As political and racial persecution grew worse in his native Mauritania, Barry looked for a way out.
Scouring discussion groups on social media for tips on clandestine migration, he soon found that the longtime standby of risky sea voyages in leaky open boats to Europe wasn’t the only option. There was the United States — via Mexico.
The journey of Barry — who asked only to be identified by his first name — by land from Mexico in July reflects the growing reality of the southern US border becoming a global way station for asylum seekers, rather than only Latin American migrants.
Barry bypassed not only Europe but also the United States’ traditionally immigrant-heavy coastal cities, making his way to the midwestern capital of Columbus, Ohio — home to a suddenly growing Mauritanian diaspora.
“I just want to get back my freedom of speech, my freedom of expression,” the former NGO and government worker said, citing crackdowns last year on activists and protesters by authorities in a West African country known for discrimination against its black citizens.
As rich countries struggle to adjust to an era of mass migration, authorities there often focus on lethal sea routes out of Africa to Europe and the long-standing flow north from impoverished Latin American countries.
But of the nearly 2.5 million crossings recorded by Customs and Border Protection in fiscal year 2023, 1.26 million people originated from outside of the usual source-countries Mexico, Honduras, Guatemala and El Salvador.
That represents a 234 percent increase from 2021, when some 378,000 “other” country nationals crossed the southern border.
For Africans specifically, more than 58,000 crossings were recorded by the Border Patrol in 2023 — a 346 percent jump compared to the year before.
About 15,000 of them were Mauritanians like Barry — more than the 13,000 Africans from the entire continent who had crossed the year before.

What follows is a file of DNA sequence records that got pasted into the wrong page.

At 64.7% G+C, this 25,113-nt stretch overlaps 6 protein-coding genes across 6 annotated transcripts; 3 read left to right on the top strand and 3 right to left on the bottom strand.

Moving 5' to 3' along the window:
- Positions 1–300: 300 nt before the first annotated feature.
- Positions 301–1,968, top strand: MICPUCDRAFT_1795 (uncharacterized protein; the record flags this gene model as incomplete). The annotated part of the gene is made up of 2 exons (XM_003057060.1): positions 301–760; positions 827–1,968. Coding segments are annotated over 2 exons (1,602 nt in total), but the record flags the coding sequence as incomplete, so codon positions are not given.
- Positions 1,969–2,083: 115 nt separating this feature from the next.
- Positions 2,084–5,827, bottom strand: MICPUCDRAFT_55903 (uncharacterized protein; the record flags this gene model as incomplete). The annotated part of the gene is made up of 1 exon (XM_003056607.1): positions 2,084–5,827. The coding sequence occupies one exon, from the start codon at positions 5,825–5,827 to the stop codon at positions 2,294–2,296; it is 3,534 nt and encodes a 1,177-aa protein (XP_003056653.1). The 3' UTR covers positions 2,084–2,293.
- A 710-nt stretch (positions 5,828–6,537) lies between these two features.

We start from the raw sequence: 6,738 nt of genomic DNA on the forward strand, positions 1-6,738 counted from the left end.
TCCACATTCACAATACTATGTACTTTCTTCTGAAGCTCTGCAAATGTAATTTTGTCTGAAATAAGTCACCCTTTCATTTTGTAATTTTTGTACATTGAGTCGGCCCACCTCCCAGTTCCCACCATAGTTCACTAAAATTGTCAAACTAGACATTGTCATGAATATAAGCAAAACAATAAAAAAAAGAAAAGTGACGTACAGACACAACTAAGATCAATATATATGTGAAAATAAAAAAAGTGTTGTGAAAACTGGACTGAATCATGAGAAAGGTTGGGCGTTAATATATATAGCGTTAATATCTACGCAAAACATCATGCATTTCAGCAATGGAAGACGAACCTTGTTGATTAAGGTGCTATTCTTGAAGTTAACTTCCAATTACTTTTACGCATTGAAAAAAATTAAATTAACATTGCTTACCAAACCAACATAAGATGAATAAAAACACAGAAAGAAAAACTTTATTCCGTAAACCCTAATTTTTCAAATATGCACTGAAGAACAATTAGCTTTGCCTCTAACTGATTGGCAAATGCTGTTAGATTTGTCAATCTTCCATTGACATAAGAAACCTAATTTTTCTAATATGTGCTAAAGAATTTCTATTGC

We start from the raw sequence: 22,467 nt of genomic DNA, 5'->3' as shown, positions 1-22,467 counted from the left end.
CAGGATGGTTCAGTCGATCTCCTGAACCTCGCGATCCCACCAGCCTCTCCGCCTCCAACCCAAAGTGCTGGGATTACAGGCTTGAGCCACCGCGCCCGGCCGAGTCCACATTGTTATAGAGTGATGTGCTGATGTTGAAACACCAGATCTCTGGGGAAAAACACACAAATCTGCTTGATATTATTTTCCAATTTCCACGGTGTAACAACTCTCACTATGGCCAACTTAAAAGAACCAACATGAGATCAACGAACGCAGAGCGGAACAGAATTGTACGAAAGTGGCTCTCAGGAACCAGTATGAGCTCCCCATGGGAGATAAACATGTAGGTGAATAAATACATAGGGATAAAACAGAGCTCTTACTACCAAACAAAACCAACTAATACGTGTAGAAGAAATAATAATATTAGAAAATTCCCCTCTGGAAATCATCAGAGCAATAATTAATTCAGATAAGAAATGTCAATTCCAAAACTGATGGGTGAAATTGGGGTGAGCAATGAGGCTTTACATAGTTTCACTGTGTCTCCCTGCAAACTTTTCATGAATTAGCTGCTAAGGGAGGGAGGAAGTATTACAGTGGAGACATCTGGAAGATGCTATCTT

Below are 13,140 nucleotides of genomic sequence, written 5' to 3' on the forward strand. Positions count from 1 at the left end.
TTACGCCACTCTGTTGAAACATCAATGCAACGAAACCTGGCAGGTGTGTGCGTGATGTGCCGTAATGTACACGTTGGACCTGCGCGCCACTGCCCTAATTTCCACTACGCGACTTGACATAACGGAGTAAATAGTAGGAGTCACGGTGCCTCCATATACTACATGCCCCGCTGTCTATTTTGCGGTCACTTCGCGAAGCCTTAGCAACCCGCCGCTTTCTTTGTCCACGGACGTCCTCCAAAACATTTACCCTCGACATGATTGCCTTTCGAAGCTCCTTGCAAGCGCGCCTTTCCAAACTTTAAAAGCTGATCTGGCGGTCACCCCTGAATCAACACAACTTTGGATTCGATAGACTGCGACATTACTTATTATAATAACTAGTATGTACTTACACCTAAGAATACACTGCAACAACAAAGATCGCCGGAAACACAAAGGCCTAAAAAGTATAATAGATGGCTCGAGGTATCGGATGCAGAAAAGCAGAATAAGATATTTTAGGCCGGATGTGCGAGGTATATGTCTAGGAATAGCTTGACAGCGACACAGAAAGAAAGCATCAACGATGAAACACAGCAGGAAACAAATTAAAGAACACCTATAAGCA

There isn’t one specific driver for the arrival of tens of thousands of people from as far away as China, India and Russia on the Mexican-US border.
Much of the migration is at least initially legal: Barry flew to Turkey first, then South America, before making his way north overland. The ever-evolving routes are widely shared on social media — and, according to US border officials, via “pseudo-legitimate travel agencies” in West Africa.
In November, the United States sanctioned a Mexican charter plane operator known to carry Cubans and Haitians to Nicaragua, whose lax visa policies mean people often enter there before heading overland toward the United States.
Efforts by Europe to block routes across the Sahara and the Mediterranean — including by funding the Libyan coast guard to intercept migrants at sea — might be pushing more people toward the United States, some experts say.
“You’ve seen the way they patrol that area, and now individuals are taking a different route,” says Dauda Sesay, national network director for the US nonprofit African Communities Together.
Columbus, Ohio, has had a Mauritanian community for two decades, but they were originally composed of refugees, like the family of Houleye Thiam, president of the Mauritanian Network for Human Rights.
She told AFP that the city’s Mauritanian population has possibly doubled, from 4,000 to 7-8,000.
“You don’t really know they’re coming until they get here,” said the 42-year-old, who sometimes wakes up with 25 different voice messages on What’sApp from people asking immigration questions.
Meanwhile, immigration is increasingly roiling domestic US politics ahead of the November 2024 elections.
The Texas National Guard and federal Border Patrol are squabbling over control over the US-Mexico border and leading Republican presidential candidate Donald Trump is making fears over illegal immigration the centerpiece of his hard-right campaign.
Ibrahima, another recent Mauritanian arrival in Ohio’s Cincinnati — another city with a large, and now growing, diaspora — said he “wanted to come legally.”
The 38-year-old had been searching unsuccessfully for scholarships to study in Europe when he got caught up in anti-government protests at home and says he was arrested and tortured.
He has an older brother who is already a US citizen. But rather than going through the lengthy process of seeking regular immigration, he crossed through Mexico and claimed asylum.
“I want to participate in the development of the American economy,” Ibrahima said.
He’s waiting for a work permit to come through while his asylum case works through the creaking, backlogged system.
For now, “we don’t have the right to work… but we accept that.”